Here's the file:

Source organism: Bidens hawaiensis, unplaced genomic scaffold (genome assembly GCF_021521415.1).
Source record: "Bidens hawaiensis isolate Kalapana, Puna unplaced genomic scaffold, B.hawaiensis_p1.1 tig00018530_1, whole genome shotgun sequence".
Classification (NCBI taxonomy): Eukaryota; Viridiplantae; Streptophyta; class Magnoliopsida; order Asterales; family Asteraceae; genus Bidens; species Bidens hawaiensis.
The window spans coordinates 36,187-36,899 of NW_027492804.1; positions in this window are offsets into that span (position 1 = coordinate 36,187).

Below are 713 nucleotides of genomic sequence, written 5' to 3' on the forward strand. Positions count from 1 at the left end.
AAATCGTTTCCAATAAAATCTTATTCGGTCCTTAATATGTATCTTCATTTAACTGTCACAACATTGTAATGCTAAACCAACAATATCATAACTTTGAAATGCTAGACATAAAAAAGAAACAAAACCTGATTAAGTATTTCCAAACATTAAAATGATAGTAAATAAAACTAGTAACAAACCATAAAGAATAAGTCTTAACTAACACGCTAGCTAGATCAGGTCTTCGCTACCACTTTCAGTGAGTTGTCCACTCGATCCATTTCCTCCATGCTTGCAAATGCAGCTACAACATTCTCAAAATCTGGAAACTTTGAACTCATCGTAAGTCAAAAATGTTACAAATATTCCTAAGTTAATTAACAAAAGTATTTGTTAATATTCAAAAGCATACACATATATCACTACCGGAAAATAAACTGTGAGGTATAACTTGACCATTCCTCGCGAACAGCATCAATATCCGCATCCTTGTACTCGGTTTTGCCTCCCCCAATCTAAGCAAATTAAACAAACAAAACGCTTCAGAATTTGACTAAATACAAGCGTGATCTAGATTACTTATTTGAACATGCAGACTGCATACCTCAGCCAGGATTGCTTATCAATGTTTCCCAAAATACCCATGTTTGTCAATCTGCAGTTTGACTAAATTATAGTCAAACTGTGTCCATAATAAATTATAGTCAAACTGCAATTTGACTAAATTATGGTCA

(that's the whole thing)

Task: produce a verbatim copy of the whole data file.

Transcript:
Source organism: Bidens hawaiensis, unplaced genomic scaffold (genome assembly GCF_021521415.1).
Source record: "Bidens hawaiensis isolate Kalapana, Puna unplaced genomic scaffold, B.hawaiensis_p1.1 tig00018530_1, whole genome shotgun sequence".
Classification (NCBI taxonomy): Eukaryota; Viridiplantae; Streptophyta; class Magnoliopsida; order Asterales; family Asteraceae; genus Bidens; species Bidens hawaiensis.
The window spans coordinates 36,187-36,899 of NW_027492804.1; positions in this window are offsets into that span (position 1 = coordinate 36,187).

Below are 713 nucleotides of genomic sequence, written 5' to 3' on the forward strand. Positions count from 1 at the left end.
AAATCGTTTCCAATAAAATCTTATTCGGTCCTTAATATGTATCTTCATTTAACTGTCACAACATTGTAATGCTAAACCAACAATATCATAACTTTGAAATGCTAGACATAAAAAAGAAACAAAACCTGATTAAGTATTTCCAAACATTAAAATGATAGTAAATAAAACTAGTAACAAACCATAAAGAATAAGTCTTAACTAACACGCTAGCTAGATCAGGTCTTCGCTACCACTTTCAGTGAGTTGTCCACTCGATCCATTTCCTCCATGCTTGCAAATGCAGCTACAACATTCTCAAAATCTGGAAACTTTGAACTCATCGTAAGTCAAAAATGTTACAAATATTCCTAAGTTAATTAACAAAAGTATTTGTTAATATTCAAAAGCATACACATATATCACTACCGGAAAATAAACTGTGAGGTATAACTTGACCATTCCTCGCGAACAGCATCAATATCCGCATCCTTGTACTCGGTTTTGCCTCCCCCAATCTAAGCAAATTAAACAAACAAAACGCTTCAGAATTTGACTAAATACAAGCGTGATCTAGATTACTTATTTGAACATGCAGACTGCATACCTCAGCCAGGATTGCTTATCAATGTTTCCCAAAATACCCATGTTTGTCAATCTGCAGTTTGACTAAATTATAGTCAAACTGTGTCCATAATAAATTATAGTCAAACTGCAATTTGACTAAATTATGGTCA